Human beings are a famously diverse lot. We come in different colors and sizes, speak a Babel of tongues, worship a pantheon of gods or no god at all, eat our foods bland or spicy, vote or not, and are sorely divided over the value of poetry. But those distinctions pale compared to the big one: the gulf between those who enjoy parlor games and puzzles and those whose eyes glaze over at the very thought of such abstract mental diversions. If the talk of the day is to be believed, there are more of the former than the latter, and they are currently all buzzing around a single big honeypot: sudoku.

This deceptively simple-looking logic game used to be limited to Japan, even though it originated either in the United States in 1979, under the name Number Place, or in medieval Europe, where it was known as a Latin square.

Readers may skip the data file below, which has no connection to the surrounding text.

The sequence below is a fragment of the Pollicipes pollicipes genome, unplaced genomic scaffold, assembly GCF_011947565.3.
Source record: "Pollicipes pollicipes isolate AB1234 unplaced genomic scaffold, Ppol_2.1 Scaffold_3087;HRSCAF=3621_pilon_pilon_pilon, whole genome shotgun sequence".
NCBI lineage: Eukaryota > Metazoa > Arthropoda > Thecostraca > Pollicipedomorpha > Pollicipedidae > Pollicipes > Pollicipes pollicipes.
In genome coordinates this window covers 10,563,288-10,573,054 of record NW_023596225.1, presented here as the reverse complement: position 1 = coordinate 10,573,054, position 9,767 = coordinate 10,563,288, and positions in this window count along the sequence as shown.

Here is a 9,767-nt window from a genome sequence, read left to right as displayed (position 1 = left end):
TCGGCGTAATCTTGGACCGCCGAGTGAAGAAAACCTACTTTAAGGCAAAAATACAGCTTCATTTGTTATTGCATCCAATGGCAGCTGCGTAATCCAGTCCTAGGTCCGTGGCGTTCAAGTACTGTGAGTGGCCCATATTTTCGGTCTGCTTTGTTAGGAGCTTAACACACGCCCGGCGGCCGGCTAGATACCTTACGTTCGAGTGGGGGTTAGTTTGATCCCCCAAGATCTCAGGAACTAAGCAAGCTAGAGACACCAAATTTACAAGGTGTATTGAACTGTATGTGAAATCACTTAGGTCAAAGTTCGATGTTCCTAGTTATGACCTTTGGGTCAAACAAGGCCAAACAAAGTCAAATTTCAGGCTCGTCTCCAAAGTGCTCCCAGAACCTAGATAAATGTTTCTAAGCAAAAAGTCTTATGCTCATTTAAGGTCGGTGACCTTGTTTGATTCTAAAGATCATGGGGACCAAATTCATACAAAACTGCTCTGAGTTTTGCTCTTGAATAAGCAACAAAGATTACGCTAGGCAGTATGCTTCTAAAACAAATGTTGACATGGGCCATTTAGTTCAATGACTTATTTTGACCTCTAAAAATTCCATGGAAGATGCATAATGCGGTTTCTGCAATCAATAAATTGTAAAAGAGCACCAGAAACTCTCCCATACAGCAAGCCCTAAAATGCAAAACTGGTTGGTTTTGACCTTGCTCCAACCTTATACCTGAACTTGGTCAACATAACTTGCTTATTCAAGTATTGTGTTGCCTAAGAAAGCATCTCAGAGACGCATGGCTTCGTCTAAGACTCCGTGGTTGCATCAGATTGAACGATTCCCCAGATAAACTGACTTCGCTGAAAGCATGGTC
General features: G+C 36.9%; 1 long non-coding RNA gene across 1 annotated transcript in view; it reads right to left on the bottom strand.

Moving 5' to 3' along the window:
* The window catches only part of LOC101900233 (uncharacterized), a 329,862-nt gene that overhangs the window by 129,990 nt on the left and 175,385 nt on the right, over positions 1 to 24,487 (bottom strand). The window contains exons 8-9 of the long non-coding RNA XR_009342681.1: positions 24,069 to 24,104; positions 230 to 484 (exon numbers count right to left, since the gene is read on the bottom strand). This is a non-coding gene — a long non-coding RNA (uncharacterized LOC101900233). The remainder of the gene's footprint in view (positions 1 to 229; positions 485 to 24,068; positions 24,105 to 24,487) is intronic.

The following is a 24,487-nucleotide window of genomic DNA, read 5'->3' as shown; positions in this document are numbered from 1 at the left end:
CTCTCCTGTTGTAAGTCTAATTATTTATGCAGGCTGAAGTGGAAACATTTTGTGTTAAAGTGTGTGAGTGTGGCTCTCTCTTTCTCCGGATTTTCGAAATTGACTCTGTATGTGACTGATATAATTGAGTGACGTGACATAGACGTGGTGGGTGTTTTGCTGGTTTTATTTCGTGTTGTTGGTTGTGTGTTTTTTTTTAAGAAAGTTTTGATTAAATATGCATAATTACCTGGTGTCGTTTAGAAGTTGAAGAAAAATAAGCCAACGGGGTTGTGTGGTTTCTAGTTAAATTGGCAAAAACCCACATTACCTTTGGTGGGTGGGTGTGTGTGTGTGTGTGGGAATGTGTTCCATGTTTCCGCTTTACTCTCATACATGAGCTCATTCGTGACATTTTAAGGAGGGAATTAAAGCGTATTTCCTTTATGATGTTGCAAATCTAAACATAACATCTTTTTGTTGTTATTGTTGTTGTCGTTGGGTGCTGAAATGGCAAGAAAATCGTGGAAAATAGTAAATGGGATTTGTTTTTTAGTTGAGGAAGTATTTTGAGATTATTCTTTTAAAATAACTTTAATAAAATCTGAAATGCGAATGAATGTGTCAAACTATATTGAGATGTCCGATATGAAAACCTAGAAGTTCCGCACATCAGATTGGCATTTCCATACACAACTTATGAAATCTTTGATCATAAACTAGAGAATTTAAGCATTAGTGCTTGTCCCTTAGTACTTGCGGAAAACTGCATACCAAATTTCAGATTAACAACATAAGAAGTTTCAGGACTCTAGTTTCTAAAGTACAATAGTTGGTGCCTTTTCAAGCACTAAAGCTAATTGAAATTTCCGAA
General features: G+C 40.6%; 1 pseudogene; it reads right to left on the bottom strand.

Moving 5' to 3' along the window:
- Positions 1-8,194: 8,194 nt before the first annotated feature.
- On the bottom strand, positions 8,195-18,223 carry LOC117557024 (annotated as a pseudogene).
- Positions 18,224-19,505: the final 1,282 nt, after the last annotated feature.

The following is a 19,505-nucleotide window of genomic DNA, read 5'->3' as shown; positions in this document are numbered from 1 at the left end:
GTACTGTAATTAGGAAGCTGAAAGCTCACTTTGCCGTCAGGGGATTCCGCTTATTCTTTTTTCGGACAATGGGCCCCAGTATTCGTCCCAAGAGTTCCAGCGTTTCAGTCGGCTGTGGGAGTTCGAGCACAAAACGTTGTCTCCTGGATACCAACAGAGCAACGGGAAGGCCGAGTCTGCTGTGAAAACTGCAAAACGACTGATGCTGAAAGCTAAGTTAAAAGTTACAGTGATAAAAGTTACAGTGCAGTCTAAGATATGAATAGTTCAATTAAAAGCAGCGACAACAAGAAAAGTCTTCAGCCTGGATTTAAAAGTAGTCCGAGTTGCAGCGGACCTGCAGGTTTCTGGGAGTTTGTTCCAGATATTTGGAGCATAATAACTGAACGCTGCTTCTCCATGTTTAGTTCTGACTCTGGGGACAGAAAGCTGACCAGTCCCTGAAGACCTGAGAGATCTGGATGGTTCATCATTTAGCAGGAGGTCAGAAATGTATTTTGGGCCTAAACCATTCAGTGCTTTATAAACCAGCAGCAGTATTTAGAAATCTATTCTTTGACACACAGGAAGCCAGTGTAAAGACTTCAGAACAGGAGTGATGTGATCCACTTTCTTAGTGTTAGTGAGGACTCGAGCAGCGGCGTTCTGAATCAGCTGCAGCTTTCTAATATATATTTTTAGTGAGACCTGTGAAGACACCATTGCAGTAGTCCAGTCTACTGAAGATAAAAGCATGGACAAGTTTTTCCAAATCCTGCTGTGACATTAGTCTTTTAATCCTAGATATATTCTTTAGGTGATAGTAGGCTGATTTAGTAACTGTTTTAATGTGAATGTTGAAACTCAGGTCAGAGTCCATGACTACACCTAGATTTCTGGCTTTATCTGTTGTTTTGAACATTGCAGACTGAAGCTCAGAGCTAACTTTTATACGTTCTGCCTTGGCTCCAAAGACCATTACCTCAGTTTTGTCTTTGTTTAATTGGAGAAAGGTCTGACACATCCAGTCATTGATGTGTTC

However, Japanese were the ones who took to it and gave it the name -- sudoku, or "single number" -- under which it has won renown. (For the shut-ins who don't already know, sudoku features a nine-by-nine-square grid in which some of the spaces are filled in with digits from one to nine. The object is to fill in the blank squares so that each column, row and three-by-three grid contains all nine numbers just once. It is simpler, though not easier, than it sounds).